My patrons get exclusive, early access to the uncut / unexpurgated version of Sonitotum a few days before it goes out to the rest of the world. Their version of this episode has about twelve extra minutes (about 65% more) of content. There’s a lot more personal stuff, and more context.
You can get early access to the unedited edition of every episode of Sonitotum for about the same as 250 bendy drinking straws will cost you at Bed, Bath, and Beyond every month. Plus the free Sonitotum theme song (“Anastasia”), and whole lot of other stuff. Click here to learn more about becoming a patron of Sonitotum and my other creative endeavors.
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Making the Episode
This episode — including both recordings! — took over seven hours to record, edit, and produce the public and patron-only editions, and to prepare the social media assets and graphics and write the show notes.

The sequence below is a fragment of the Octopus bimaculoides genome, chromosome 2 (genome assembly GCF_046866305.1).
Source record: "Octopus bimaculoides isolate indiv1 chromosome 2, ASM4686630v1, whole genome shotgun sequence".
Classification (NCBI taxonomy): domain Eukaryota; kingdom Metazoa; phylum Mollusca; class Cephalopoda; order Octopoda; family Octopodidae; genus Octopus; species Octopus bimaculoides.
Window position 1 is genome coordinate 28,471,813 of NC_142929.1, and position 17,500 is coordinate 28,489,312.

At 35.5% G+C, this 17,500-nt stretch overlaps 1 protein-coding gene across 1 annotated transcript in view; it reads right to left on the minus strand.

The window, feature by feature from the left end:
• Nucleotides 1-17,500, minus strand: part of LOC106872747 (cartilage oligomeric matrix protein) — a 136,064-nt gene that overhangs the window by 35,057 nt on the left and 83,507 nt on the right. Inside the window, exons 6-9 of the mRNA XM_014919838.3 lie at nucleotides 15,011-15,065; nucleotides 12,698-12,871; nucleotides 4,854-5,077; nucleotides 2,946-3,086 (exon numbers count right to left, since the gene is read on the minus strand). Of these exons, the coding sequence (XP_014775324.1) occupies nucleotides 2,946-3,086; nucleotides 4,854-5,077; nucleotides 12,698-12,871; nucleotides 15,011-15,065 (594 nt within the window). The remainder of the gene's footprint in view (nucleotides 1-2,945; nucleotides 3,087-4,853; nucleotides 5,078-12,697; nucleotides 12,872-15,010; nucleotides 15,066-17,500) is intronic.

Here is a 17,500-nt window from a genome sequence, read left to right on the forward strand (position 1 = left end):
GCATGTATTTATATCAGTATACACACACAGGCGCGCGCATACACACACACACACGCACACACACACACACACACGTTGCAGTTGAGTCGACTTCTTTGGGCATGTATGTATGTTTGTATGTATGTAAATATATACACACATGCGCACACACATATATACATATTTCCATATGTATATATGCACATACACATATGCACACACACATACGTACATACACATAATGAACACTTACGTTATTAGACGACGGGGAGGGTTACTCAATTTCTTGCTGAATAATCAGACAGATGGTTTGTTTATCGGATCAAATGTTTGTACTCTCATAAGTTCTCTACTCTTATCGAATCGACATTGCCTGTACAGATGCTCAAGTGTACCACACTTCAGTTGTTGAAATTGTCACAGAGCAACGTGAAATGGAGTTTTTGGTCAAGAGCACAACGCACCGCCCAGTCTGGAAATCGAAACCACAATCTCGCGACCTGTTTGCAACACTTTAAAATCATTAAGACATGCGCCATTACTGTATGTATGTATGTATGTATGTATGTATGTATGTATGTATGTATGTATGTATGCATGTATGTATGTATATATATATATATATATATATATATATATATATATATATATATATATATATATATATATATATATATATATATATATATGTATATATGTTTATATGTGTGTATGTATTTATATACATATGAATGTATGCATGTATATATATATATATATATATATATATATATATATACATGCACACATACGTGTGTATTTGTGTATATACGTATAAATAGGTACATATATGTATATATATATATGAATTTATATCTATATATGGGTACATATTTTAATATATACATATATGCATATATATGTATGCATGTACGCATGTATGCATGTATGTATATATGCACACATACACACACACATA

Equipment and Software
For those who are interested (folks sometimes ask), here’s what I used (and use) to make this episode. I have affiliate arrangements with some of these products and services. If you make a purchase when you click through using my links, I may earn a small commission at no extra cost to you. It’s a great way to help support the podcast… so thank you!
- Aurycle a460 large diaphragm studio condenser microphone
- Zoom R16 Recorder:Interface:Controller (digital multitrack recorder)
- Akai Professional MPD218 (MIDI drum pad controller for performing drum parts of “Anastasia”)
- Sennheiser HD 202 headphones
- Mixcraft 8 Pro Studio (digital audio workstation / music creation software — used when recording and producing “Anastasia”)
- Adobe Audition CC (digital audio workstation for recording, editing, and producing audio — used to mix and produce the podcast)
- Zencast.fm (podcast media file hosting and distribution service)
What Do You Think?
If you share your own story of a crisis of confidence in your creative life, you’ll help other creators understand their own ordeal. Let’s hear from you in the comments!